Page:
Tenured Veteran: Sven-Göran Eriksson’s Time With Roma

Sven-Göran Eriksson is most fondly remembered by many for his time in English football, and at the same time is often criticised for that same time period. What some people fail to realise, though, is that outside of his perfectly acceptable tenure with the England national team he was quite the managerial journeyman.

Over the course of a staggering 40-year career, the Swede has managed to take charge of several top teams from around the globe, honing his craft in a way that few have been able to replicate. Of course, that didn’t always lead to success, but his time in Italy was particularly fruitful with a series of triumphs to his name.

For Lazio, that is.

Fourteen years prior, to what was arguably his most successful managerial job to date, Sven took charge of A.S Roma and the expectations were high in the wake of the job that the now-69-year-old did with Benfica.

A few league titles and a few runners-up medals in European competition led to the belief that he’d turn the often undervalued Roma into a powerhouse within Italian football once more, but with such pressure often comes a big reality check.

Within the first of his three campaigns with I Giallorossi, Sven dragged his side kicking and screaming towards a measly 7th position in the league. His slow but steady style of play that worked so well in Portugal wasn’t translating over to Italy, and the lack of urgency within the starting line-up didn’t exactly help matters.

The players just didn’t seem to want to grind out results as they would in the years to come, which is surprising given the names the had at their disposal. Roberto Pruzzo and Carlo Ancelotti, both legends in their own right, were tasked with leading their squad from the front – and for the first twelve months, they failed.

It took them until the 9th game of the season to register a league victory, and much like Brian Clough’s ill-fated tenure with Leeds United, it seemed as if a quick exit was on the cards for everyone’s favourite Swedish coach.

But persistence and ‘sticking it out’ actually meant something in football back then, and Eriksson was given the benefit of the doubt. That decision, in essence, is why this reign won’t go down in the annals of Italian football history as one of the worst in recent memory.

There was no second season syndrome for Sven to worry about at the Stadio Olimpico, and a big reason behind that was the low expectations that fans had heading into this latest venture. They needn’t have worried, though, as the gaffer was finally able to get through to the players when it came to showing them how successful his methods could be.

One of the key components in their ‘comeback’ of sorts was the efficiency of their midfield, which went on to become one of the most iconic in the history of the club. Ancelotti, Conti, Cerezo, Boniek and Giannini were all instrumental in combining to push Roma towards a huge surge of momentum.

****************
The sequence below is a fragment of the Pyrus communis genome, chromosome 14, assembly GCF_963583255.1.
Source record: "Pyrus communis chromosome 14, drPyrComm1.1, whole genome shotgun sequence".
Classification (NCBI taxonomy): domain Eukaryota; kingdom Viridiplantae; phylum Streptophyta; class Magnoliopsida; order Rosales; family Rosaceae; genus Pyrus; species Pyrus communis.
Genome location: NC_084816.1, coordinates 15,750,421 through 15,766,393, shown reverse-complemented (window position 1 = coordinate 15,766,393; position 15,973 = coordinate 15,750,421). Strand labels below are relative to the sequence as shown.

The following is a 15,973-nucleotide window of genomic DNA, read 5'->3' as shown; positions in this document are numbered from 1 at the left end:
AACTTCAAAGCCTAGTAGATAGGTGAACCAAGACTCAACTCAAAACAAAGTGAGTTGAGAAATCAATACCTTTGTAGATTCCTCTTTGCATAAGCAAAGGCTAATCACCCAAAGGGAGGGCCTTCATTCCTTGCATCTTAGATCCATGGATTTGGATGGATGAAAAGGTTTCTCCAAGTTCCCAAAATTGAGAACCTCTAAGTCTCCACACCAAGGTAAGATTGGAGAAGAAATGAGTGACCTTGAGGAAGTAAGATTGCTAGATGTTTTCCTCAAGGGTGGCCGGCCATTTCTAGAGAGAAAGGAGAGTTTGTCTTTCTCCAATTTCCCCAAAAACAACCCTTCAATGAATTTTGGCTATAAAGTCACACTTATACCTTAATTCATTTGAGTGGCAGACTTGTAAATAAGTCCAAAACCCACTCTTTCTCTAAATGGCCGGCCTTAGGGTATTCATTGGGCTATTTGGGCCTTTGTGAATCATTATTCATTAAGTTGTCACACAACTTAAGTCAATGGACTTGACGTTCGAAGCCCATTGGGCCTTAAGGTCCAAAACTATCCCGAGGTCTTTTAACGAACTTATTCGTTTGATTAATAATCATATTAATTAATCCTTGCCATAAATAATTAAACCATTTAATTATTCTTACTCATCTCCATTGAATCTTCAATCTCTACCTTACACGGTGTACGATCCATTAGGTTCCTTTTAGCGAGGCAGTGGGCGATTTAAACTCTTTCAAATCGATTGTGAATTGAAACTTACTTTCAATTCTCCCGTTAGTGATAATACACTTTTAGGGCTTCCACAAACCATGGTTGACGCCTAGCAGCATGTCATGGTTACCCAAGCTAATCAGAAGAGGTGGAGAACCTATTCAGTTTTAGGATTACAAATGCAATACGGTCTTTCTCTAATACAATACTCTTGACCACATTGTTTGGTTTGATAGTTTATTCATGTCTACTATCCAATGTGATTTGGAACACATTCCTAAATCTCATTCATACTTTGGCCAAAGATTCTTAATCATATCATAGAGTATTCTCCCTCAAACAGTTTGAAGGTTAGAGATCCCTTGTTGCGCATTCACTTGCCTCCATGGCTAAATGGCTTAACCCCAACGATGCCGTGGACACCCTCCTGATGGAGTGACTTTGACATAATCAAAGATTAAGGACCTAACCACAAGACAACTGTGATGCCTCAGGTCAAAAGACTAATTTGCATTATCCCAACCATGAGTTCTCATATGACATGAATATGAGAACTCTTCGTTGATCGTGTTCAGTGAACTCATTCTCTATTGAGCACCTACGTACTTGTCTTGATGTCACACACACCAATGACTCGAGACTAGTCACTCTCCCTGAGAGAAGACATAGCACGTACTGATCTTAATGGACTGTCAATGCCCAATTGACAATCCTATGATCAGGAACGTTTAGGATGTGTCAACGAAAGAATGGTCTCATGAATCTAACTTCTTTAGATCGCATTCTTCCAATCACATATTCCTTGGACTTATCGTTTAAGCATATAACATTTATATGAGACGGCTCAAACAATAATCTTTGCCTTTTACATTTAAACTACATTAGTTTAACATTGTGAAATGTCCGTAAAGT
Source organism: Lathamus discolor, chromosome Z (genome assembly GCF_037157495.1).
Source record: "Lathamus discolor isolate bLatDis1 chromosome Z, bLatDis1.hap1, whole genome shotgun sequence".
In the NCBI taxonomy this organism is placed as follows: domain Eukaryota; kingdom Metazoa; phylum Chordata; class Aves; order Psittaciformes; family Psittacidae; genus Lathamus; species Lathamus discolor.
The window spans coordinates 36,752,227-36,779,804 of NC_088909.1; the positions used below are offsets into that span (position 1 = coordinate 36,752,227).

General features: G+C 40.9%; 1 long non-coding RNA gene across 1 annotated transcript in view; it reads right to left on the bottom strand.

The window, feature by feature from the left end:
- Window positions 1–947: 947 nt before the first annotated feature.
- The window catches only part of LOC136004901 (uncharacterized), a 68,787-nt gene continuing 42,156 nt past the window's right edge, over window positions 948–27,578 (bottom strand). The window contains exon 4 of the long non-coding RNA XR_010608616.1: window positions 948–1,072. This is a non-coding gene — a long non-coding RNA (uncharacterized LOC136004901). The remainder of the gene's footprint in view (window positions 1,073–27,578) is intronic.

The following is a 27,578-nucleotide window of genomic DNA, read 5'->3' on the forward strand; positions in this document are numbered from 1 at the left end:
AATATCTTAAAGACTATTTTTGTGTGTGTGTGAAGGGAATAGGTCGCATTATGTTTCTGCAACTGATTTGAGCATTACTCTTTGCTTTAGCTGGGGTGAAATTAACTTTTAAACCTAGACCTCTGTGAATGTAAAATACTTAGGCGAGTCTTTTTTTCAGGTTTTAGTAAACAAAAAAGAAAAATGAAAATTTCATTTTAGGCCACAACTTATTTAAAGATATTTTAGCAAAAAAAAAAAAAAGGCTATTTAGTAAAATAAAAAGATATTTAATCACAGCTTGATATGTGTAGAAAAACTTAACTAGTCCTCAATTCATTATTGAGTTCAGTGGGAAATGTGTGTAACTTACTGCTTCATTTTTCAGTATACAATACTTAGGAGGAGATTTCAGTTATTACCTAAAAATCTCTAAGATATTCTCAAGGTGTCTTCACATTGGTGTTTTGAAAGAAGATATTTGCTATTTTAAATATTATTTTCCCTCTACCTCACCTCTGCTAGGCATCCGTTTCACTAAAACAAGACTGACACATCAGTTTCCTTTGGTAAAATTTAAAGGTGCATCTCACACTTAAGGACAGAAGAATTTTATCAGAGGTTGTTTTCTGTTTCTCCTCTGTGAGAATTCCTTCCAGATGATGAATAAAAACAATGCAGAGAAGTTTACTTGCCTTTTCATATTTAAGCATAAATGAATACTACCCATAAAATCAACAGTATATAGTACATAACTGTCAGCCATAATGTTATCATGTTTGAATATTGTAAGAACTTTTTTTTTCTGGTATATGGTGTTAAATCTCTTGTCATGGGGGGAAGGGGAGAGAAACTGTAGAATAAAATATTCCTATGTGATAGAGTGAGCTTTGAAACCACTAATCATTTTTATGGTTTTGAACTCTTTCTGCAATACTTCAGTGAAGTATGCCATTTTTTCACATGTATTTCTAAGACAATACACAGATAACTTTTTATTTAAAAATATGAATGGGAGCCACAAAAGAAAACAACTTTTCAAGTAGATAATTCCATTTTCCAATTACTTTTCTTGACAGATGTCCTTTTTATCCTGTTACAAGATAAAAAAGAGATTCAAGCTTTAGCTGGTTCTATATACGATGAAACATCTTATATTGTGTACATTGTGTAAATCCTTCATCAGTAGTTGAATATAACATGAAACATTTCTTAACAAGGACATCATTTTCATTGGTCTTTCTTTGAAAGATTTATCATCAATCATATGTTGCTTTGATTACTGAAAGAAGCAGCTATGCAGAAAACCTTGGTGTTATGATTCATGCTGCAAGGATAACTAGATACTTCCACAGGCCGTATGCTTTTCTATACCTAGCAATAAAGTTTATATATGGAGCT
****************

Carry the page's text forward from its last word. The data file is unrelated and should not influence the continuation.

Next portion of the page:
Roma were scoring for fun off the back of Pruzzo’s phenomenal exploits in front of goal, and there was a real sense of togetherness that hadn’t been seen at the club since they famously lifted the league title back in 1983.

With just a few games remaining they carved title rivals Juventus to pieces with an impressive 3-0 victory, and many expected them to go on and top the table once the season came to a close.

Sven remained as calm and composed as he did throughout the course of all his positions in football, and to some that can be considered a detriment. After all, this side was one of the most exciting we’d ever seen from the city of Rome, and you have to question whether he had more of a Chris Hughton stance than an Alex Ferguson-esque fire.

Alas, Sven did what Sven did best when he was unable to see the challenge through until the end – losing the crucial penultimate game of the campaign 3-2 against lowly Lecce.

The fans were quick to voice their displeasure, but they soon got behind the main man once again when Roma went on to lift the Coppa Italia just a few weeks later.

What started out as a disaster in August became a true underdog tale once May rolled around, with that 2-0 win over Sampdoria in the second-leg of the final reassuring everyone in attendance that there was only one man to lead Roma forward into a brighter future.

But consistency can’t be bought or manufactured, and you have to be a special kind of boss to take maintain such a high standard, and Sven couldn’t live up to the billing.

After a poor start to the following season, the Swede was sent on his way, with the memories of a cup triumph and a closely ran title challenge fresh in the minds of the Roma faithful.

When we look back and analyse the stint as a whole, one has to wonder whether or not Eriksson deserves to be remembered as a great in the Italian capital. In the same vein as someone like Brendan Rodgers at Liverpool, he came in, struggled initially, then rode a wave of momentum all the way to the top: but fell off the face of the earth when it mattered the most.

Sven was great for steadying the ship, but he seems to be a pro at holding on just a bit too long. The argument as to whether or not he was a world-class manager is an interesting one, but it certainly falls short in this instance.

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